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|Title:||Biologically Active Compounds From Caribbean Sponges|
|Author(s):||Phillipson, Douglas Wayne|
|Department / Program:||Chemistry|
|Degree Granting Institution:||University of Illinois at Urbana-Champaign|
|Abstract:||The isolation and structure elucidation of a number of 1,2-dioxolane and 1,2 dioxane acids and esters from two caribbean sponges is described. Interest in these compounds was motivated by the acid's pharmacological activities when tested in vitro against various gram positive bacteria, yeasts and fungi. The corresponding esters were relatively inactive as antibacterial agents but because they were more stable and easier to purify, they were the compounds chosen for the structural studies. Structure elucidation of the purified esters was based on interpretation of the compounds high resolution nuclear magnetic resonance and mass spectra. Confirmation of some of the structures was accomplished by an ozonolysis degradation sequence and formation of a lactone from the ester carbonyl and one of the peroxide oxygens and spectroscopic characterization of the derivatives.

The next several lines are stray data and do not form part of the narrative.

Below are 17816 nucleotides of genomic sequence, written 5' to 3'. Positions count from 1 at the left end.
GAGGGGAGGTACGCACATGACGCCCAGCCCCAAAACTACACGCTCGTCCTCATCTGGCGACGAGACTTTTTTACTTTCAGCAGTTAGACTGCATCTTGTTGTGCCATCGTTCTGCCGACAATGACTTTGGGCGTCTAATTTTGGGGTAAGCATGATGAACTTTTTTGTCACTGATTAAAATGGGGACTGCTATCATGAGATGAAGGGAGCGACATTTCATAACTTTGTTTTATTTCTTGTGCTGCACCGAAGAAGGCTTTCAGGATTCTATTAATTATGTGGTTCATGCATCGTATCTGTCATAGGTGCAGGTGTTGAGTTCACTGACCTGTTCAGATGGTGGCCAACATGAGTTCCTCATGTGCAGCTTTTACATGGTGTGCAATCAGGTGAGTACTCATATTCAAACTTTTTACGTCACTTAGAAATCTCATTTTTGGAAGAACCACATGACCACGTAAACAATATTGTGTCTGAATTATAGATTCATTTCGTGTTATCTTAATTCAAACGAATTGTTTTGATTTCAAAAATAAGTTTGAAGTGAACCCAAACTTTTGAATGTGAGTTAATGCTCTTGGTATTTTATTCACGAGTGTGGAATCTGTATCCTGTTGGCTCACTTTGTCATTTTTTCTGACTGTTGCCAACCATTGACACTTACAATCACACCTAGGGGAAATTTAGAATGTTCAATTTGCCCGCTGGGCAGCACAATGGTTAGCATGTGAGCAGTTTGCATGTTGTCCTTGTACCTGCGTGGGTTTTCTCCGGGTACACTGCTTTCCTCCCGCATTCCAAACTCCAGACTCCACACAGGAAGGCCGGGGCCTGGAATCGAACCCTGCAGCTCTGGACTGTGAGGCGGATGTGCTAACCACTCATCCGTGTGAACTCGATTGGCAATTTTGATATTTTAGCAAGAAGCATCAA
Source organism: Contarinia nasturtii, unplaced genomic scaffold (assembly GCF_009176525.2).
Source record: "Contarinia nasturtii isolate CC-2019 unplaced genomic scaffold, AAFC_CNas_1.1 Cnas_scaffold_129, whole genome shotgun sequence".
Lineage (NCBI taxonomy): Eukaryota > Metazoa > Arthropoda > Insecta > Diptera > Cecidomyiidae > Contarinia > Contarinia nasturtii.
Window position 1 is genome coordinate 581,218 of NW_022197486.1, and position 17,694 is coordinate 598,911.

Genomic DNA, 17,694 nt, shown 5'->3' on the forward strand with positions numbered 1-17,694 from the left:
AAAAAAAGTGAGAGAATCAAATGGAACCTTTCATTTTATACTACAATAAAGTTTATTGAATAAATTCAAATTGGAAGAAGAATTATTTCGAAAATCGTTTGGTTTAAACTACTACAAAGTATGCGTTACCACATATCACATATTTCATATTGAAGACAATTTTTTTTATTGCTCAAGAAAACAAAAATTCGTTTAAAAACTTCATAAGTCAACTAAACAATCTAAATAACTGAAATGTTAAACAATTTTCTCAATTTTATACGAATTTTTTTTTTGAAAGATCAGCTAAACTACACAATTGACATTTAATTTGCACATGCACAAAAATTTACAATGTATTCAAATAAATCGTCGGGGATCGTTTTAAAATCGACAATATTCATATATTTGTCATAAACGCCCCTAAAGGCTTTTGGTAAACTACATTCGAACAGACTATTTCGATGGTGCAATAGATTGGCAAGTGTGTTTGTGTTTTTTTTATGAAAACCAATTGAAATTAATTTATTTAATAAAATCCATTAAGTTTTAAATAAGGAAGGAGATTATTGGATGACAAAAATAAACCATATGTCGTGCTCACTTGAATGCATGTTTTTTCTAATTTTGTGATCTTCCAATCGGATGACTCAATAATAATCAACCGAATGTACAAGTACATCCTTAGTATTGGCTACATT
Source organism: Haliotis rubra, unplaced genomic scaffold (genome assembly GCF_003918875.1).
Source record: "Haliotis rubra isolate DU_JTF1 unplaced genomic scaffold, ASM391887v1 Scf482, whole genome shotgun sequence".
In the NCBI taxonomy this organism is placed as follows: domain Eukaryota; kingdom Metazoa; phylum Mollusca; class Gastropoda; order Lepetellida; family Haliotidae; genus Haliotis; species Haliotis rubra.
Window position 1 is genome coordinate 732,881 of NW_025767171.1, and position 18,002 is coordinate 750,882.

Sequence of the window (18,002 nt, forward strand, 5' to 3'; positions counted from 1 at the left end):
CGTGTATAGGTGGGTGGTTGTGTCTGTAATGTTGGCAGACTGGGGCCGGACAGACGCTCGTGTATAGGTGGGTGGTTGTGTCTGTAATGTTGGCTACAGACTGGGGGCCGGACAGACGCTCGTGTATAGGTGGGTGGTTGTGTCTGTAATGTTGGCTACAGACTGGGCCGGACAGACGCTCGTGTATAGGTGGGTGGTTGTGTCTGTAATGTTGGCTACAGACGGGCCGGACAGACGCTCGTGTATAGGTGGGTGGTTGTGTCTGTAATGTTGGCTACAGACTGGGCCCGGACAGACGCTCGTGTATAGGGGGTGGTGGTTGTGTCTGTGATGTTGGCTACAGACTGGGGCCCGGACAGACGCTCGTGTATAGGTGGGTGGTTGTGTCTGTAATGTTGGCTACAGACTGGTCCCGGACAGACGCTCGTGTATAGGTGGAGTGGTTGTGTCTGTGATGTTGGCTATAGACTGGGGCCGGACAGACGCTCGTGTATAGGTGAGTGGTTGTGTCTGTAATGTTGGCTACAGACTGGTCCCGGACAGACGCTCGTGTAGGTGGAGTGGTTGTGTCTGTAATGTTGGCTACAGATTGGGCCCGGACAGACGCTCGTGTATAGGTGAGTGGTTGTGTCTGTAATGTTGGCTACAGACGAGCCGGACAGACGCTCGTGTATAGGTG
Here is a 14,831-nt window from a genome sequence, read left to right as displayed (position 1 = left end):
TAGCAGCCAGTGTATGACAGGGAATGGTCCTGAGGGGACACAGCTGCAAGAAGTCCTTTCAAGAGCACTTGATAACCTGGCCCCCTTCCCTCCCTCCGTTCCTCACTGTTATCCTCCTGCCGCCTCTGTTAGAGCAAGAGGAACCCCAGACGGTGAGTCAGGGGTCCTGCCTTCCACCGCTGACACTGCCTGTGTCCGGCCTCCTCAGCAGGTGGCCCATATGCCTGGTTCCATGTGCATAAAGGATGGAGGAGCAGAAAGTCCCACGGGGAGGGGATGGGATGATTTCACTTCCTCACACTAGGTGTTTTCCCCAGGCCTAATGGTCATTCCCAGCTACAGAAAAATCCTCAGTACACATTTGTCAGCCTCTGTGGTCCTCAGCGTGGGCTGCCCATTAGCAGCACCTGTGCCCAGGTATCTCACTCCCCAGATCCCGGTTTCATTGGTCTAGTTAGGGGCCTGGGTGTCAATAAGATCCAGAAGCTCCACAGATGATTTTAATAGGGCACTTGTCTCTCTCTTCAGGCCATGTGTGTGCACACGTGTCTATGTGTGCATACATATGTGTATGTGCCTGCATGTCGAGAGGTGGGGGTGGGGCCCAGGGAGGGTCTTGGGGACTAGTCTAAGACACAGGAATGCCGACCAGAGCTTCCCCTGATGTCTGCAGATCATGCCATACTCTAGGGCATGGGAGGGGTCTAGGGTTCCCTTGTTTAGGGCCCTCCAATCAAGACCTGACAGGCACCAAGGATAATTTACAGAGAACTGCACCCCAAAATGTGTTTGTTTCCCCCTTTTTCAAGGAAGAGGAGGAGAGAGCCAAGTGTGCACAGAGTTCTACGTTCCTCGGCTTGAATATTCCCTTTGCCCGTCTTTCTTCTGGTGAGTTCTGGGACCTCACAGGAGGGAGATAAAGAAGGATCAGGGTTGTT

The carboxylic acids were difficult to purify in the quantities needed for complete biological testing and the peroxides were unstable on standing and very sensitive to alkali, therefore conversion of the esters to the acids using the usual hydrolytic conditions failed. In order to avoid these problems while obtaining the quantities needed for in vitro testing, the six membered ring peroxides were converted to their acids by reduction of the ester to an alcohol followed by oxidation to the acid. The five membered ring peroxides were unstable to all attempts at reduction and were not fully tested for biological activity.
A rapid isolation of (+) aeroplysinin-I from Aplysina archeri is also described. In addition the literature on recent developments in marine sources of brominated tyrosine metabolites as well as a complete review of all the marine 1,2 dioxanes of non-sterol biosynthetic origin is discussed. We believe that the present report of 1,2 dioxolanes is the first report of such compounds from a marine source. As is often the case, we cannot be sure that these compounds are true sponge metabolites and not products of a simboiant.
Thesis (Ph.D.)--University of Illinois at Urbana-Champaign, 1985.
|Date Available in IDEALS:||2014-12-15|